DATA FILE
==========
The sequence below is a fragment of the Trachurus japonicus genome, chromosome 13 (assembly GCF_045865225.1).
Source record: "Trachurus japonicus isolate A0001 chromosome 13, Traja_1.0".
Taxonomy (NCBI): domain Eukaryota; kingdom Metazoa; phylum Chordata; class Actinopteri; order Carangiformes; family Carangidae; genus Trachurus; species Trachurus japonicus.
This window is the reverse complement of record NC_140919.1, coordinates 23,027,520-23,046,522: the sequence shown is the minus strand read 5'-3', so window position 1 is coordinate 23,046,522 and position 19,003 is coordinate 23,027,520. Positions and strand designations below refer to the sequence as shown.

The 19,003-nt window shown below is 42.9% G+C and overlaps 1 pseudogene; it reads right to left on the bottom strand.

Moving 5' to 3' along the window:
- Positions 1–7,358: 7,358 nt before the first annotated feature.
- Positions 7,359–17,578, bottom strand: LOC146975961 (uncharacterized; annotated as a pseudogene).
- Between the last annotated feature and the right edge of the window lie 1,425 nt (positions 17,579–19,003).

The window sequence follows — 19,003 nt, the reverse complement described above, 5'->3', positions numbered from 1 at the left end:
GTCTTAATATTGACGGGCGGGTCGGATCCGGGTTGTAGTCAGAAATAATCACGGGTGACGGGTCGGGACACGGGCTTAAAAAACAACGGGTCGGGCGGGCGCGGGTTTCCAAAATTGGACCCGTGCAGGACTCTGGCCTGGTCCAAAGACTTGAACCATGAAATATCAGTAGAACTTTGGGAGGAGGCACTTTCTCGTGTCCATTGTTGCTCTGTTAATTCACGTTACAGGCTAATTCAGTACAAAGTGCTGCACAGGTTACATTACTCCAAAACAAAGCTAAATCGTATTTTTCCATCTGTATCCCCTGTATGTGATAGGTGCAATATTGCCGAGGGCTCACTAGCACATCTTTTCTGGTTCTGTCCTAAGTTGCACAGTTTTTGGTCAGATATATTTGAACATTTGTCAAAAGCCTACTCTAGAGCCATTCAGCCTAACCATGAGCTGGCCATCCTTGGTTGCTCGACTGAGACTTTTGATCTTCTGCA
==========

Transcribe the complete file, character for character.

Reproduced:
The sequence below is a fragment of the Trachurus japonicus genome, chromosome 13 (assembly GCF_045865225.1).
Source record: "Trachurus japonicus isolate A0001 chromosome 13, Traja_1.0".
Taxonomy (NCBI): domain Eukaryota; kingdom Metazoa; phylum Chordata; class Actinopteri; order Carangiformes; family Carangidae; genus Trachurus; species Trachurus japonicus.
This window is the reverse complement of record NC_140919.1, coordinates 23,027,520-23,046,522: the sequence shown is the minus strand read 5'-3', so window position 1 is coordinate 23,046,522 and position 19,003 is coordinate 23,027,520. Positions and strand designations below refer to the sequence as shown.

The 19,003-nt window shown below is 42.9% G+C and overlaps 1 pseudogene; it reads right to left on the bottom strand.

Moving 5' to 3' along the window:
- Positions 1–7,358: 7,358 nt before the first annotated feature.
- Positions 7,359–17,578, bottom strand: LOC146975961 (uncharacterized; annotated as a pseudogene).
- Between the last annotated feature and the right edge of the window lie 1,425 nt (positions 17,579–19,003).

The window sequence follows — 19,003 nt, the reverse complement described above, 5'->3', positions numbered from 1 at the left end:
GTCTTAATATTGACGGGCGGGTCGGATCCGGGTTGTAGTCAGAAATAATCACGGGTGACGGGTCGGGACACGGGCTTAAAAAACAACGGGTCGGGCGGGCGCGGGTTTCCAAAATTGGACCCGTGCAGGACTCTGGCCTGGTCCAAAGACTTGAACCATGAAATATCAGTAGAACTTTGGGAGGAGGCACTTTCTCGTGTCCATTGTTGCTCTGTTAATTCACGTTACAGGCTAATTCAGTACAAAGTGCTGCACAGGTTACATTACTCCAAAACAAAGCTAAATCGTATTTTTCCATCTGTATCCCCTGTATGTGATAGGTGCAATATTGCCGAGGGCTCACTAGCACATCTTTTCTGGTTCTGTCCTAAGTTGCACAGTTTTTGGTCAGATATATTTGAACATTTGTCAAAAGCCTACTCTAGAGCCATTCAGCCTAACCATGAGCTGGCCATCCTTGGTTGCTCGACTGAGACTTTTGATCTTCTGCA